Economic Inequality??

One can easily misrepresent or exaggerate reality with a few select statistics and come to conveniently chosen conclusions. This doesn’t really help the conversation.

The distribution of wealth and income has become a social, economic, and political problem in recent decades. And not only in the US. But the question is why and what to do about it.

First, we should notice the timeframe of the comparison: 1980 vs. 2014. During these years there has been a massive credit bubble with low to zero interest rates and low inflation, especially over the past 16 years. This has disproportionately rewarded asset holders and debt-driven consumption and the income shares in industries associated with that, like FIRE.

The cheap credit has also led to massive investments in technology and biotech, where income levels have far exceeded those in other industries. This is not necessarily a bad thing, especially for aggregate growth, but it does have distributional consequences for wealth and income. Globalization, through outsourcing, trade and labor migration, has also served to keep labor costs low in developed nations.

So, what to make of this? I would have differences with the suggestions of the author as stated here:

Different policies could produce a different outcome. My list would start with a tax code that does less to favor the affluent, a better-functioning education system, more bargaining power for workers and less tolerance for corporate consolidation. 

First, the problem with the tax code is that it creates barriers for asset accumulation for those without assets. In other words, it favors the haves over the wannabes, even if the wannabes are more deserving. So we need to reduce those barriers. Not by making it harder to get rich, but by making it harder to stay rich and idle sitting on assets that have ballooned in value through no effort on the owners of those assets. Thus, we should look more toward wealth taxes as opposed to income or capital taxes. We should also make capital taxes more progressive so that the have-nots are not doomed to remain so. Have you seen your interest on savings lately?

Second, a better functioning education system is always a deserved policy priority, but it won’t fix this income distribution problem. The cost of education is becoming prohibitive and elitism is turning top universities, where costs are in the stratosphere, into branding agents rather than educating institutions. In other words, the Ivy League degree is more valuable as a signalling device than anything a student may or may not have learned there. Thus we are biasing favoritism over meritocracy.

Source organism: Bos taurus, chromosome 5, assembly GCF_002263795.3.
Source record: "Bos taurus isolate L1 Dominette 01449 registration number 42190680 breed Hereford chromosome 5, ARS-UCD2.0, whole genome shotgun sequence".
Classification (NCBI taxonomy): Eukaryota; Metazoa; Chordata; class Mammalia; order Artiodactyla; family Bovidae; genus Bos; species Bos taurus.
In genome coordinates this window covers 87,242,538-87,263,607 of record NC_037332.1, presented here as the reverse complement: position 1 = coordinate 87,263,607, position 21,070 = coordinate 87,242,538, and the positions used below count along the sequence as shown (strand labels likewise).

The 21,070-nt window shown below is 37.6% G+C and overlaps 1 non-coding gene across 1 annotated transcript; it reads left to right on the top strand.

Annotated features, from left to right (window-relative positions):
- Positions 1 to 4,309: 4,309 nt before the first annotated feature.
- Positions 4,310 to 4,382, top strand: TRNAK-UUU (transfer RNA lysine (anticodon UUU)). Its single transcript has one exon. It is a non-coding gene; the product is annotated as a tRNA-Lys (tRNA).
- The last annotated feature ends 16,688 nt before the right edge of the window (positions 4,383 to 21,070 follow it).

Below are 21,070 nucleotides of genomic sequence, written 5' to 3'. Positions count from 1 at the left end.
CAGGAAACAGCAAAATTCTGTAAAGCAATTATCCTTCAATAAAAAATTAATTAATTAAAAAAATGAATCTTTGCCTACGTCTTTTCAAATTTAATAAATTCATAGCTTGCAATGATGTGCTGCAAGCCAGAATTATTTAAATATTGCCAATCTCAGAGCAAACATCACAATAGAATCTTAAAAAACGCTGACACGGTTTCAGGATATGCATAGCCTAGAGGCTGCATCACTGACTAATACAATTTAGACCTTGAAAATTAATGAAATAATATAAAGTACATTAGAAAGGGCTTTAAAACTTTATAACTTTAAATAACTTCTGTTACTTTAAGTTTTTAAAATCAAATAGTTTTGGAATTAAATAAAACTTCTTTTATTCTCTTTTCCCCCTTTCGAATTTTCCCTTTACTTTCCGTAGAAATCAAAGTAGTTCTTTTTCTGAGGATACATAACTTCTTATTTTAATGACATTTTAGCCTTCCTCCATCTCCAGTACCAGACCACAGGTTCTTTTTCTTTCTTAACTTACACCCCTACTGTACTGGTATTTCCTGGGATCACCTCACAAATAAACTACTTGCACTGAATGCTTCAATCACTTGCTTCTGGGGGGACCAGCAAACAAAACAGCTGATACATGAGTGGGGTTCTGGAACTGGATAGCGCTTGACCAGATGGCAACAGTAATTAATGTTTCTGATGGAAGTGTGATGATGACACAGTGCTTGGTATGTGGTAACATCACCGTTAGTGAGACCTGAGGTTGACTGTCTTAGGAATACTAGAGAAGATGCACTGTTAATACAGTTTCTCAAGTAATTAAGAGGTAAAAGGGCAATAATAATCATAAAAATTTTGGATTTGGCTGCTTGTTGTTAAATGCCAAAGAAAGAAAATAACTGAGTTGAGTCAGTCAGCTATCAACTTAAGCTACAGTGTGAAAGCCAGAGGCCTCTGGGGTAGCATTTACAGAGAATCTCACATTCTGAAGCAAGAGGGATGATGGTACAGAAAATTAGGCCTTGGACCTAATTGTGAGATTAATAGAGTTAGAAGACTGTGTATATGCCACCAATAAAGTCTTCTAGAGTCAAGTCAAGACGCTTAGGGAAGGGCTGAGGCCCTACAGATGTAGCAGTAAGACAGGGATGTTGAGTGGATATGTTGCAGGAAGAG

Third, the focus on wages and organized labor is completely misguided.  Most workers in growth industries in the 21st century eschew labor unions in favor of equity participation and risk-taking entrepreneurship. Does that mean manufacturing labor has no future? Not at all. But it should be bargaining for equity in addition to a base wage. Competing solely on wages means workers are competing with the global supply of labor, which is a losing proposition for developed countries’ workers.

The inability of policymakers to see clearly how the world has changed and how ownership and control structures must adapt to the information economy leads them towards the rabbit hole of universal basic incomes, which fundamentally is a universal welfare program to support consumption. One thing we’ve learned over the past 60 years is that nobody wants welfare, but many become addicted to it. It’s not a solution or even a short-term fix.

Refer to the NYT website link to view the graphs…

Many Americans can’t remember anything other than an economy with skyrocketing inequality, in which living standards for most Americans are stagnating and the rich are pulling away. It feels inevitable.

But it’s not.

 

A well-known team of inequality researchers — Thomas Piketty, Emmanuel Saez and Gabriel Zucman — has been getting some attention recently for a chart it produced. It shows the change in income between 1980 and 2014 for every point on the distribution, and it neatly summarizes the recent soaring of inequality.

 

The line on the chart (which we have recreated as the red line above) resembles a classic hockey-stick graph. It’s mostly flat and close to zero, before spiking upward at the end. That spike shows that the very affluent, and only the very affluent, have received significant raises in recent decades.

 

This line captures the rise in inequality better than any other chart or simple summary that I’ve seen. So I went to the economists with a request: Could they produce versions of their chart for years before 1980, to capture the income trends following World War II. You are looking at the result here.

The message is straightforward. Only a few decades ago, the middle class and the poor weren’t just receiving healthy raises. Their take-home pay was rising even more rapidly, in percentage terms, than the pay of the rich.

 

The post-inflation, after-tax raises that were typical for the middle class during the pre-1980 period — about 2 percent a year — translate into rapid gains in living standards. At that rate, a household’s income almost doubles every 34 years. (The economists used 34-year windows to stay consistent with their original chart, which covered 1980 through 2014.)

 

In recent decades, by contrast, only very affluent families — those in roughly the top 1/40th of the income distribution — have received such large raises. Yes, the upper-middle class has done better than the middle class or the poor, but the huge gaps are between the super-rich and everyone else.

 

The basic problem is that most families used to receive something approaching their fair share of economic growth, and they don’t anymore.